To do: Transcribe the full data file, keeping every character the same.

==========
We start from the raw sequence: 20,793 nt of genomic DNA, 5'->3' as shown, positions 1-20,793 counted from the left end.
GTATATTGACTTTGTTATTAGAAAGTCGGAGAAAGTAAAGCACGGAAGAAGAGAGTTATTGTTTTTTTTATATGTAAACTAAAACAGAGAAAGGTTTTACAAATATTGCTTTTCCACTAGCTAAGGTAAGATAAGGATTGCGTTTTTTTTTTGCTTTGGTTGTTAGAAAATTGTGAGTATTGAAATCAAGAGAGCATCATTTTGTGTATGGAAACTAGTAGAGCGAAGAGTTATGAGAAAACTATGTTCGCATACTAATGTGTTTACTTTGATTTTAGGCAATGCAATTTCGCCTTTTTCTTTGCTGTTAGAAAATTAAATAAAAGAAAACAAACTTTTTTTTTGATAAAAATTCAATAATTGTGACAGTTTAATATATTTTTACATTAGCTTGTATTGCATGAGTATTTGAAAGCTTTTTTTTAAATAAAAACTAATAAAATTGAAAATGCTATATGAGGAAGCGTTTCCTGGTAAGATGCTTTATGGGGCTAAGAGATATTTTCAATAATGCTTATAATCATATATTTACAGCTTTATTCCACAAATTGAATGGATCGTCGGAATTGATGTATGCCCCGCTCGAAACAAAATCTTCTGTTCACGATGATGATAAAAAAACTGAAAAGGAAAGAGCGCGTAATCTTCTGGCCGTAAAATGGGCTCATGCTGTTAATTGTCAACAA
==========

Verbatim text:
We start from the raw sequence: 20,793 nt of genomic DNA, 5'->3' as shown, positions 1-20,793 counted from the left end.
GTATATTGACTTTGTTATTAGAAAGTCGGAGAAAGTAAAGCACGGAAGAAGAGAGTTATTGTTTTTTTTATATGTAAACTAAAACAGAGAAAGGTTTTACAAATATTGCTTTTCCACTAGCTAAGGTAAGATAAGGATTGCGTTTTTTTTTTGCTTTGGTTGTTAGAAAATTGTGAGTATTGAAATCAAGAGAGCATCATTTTGTGTATGGAAACTAGTAGAGCGAAGAGTTATGAGAAAACTATGTTCGCATACTAATGTGTTTACTTTGATTTTAGGCAATGCAATTTCGCCTTTTTCTTTGCTGTTAGAAAATTAAATAAAAGAAAACAAACTTTTTTTTTGATAAAAATTCAATAATTGTGACAGTTTAATATATTTTTACATTAGCTTGTATTGCATGAGTATTTGAAAGCTTTTTTTTAAATAAAAACTAATAAAATTGAAAATGCTATATGAGGAAGCGTTTCCTGGTAAGATGCTTTATGGGGCTAAGAGATATTTTCAATAATGCTTATAATCATATATTTACAGCTTTATTCCACAAATTGAATGGATCGTCGGAATTGATGTATGCCCCGCTCGAAACAAAATCTTCTGTTCACGATGATGATAAAAAAACTGAAAAGGAAAGAGCGCGTAATCTTCTGGCCGTAAAATGGGCTCATGCTGTTAATTGTCAACAA